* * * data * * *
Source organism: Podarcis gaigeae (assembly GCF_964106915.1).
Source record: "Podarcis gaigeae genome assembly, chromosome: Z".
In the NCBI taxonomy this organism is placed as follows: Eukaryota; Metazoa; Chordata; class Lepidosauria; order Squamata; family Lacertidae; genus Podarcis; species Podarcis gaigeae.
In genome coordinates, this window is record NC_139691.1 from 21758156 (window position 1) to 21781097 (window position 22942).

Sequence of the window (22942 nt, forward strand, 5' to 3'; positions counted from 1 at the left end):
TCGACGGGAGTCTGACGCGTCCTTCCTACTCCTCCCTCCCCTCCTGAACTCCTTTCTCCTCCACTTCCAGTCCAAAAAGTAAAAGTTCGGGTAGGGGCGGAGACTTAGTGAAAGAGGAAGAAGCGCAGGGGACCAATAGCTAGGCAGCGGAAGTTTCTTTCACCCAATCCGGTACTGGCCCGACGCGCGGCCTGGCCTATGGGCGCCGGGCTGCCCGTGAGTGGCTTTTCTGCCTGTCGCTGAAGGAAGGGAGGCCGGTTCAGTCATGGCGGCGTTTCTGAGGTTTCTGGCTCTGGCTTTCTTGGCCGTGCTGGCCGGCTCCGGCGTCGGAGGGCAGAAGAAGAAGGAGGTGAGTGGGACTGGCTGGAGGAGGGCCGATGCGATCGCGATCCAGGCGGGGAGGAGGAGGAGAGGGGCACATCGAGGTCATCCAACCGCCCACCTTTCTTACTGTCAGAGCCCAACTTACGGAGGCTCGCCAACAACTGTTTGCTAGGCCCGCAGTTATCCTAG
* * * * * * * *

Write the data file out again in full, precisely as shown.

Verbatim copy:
Source organism: Podarcis gaigeae (assembly GCF_964106915.1).
Source record: "Podarcis gaigeae genome assembly, chromosome: Z".
In the NCBI taxonomy this organism is placed as follows: Eukaryota; Metazoa; Chordata; class Lepidosauria; order Squamata; family Lacertidae; genus Podarcis; species Podarcis gaigeae.
In genome coordinates, this window is record NC_139691.1 from 21758156 (window position 1) to 21781097 (window position 22942).

Sequence of the window (22942 nt, forward strand, 5' to 3'; positions counted from 1 at the left end):
TCGACGGGAGTCTGACGCGTCCTTCCTACTCCTCCCTCCCCTCCTGAACTCCTTTCTCCTCCACTTCCAGTCCAAAAAGTAAAAGTTCGGGTAGGGGCGGAGACTTAGTGAAAGAGGAAGAAGCGCAGGGGACCAATAGCTAGGCAGCGGAAGTTTCTTTCACCCAATCCGGTACTGGCCCGACGCGCGGCCTGGCCTATGGGCGCCGGGCTGCCCGTGAGTGGCTTTTCTGCCTGTCGCTGAAGGAAGGGAGGCCGGTTCAGTCATGGCGGCGTTTCTGAGGTTTCTGGCTCTGGCTTTCTTGGCCGTGCTGGCCGGCTCCGGCGTCGGAGGGCAGAAGAAGAAGGAGGTGAGTGGGACTGGCTGGAGGAGGGCCGATGCGATCGCGATCCAGGCGGGGAGGAGGAGGAGAGGGGCACATCGAGGTCATCCAACCGCCCACCTTTCTTACTGTCAGAGCCCAACTTACGGAGGCTCGCCAACAACTGTTTGCTAGGCCCGCAGTTATCCTAG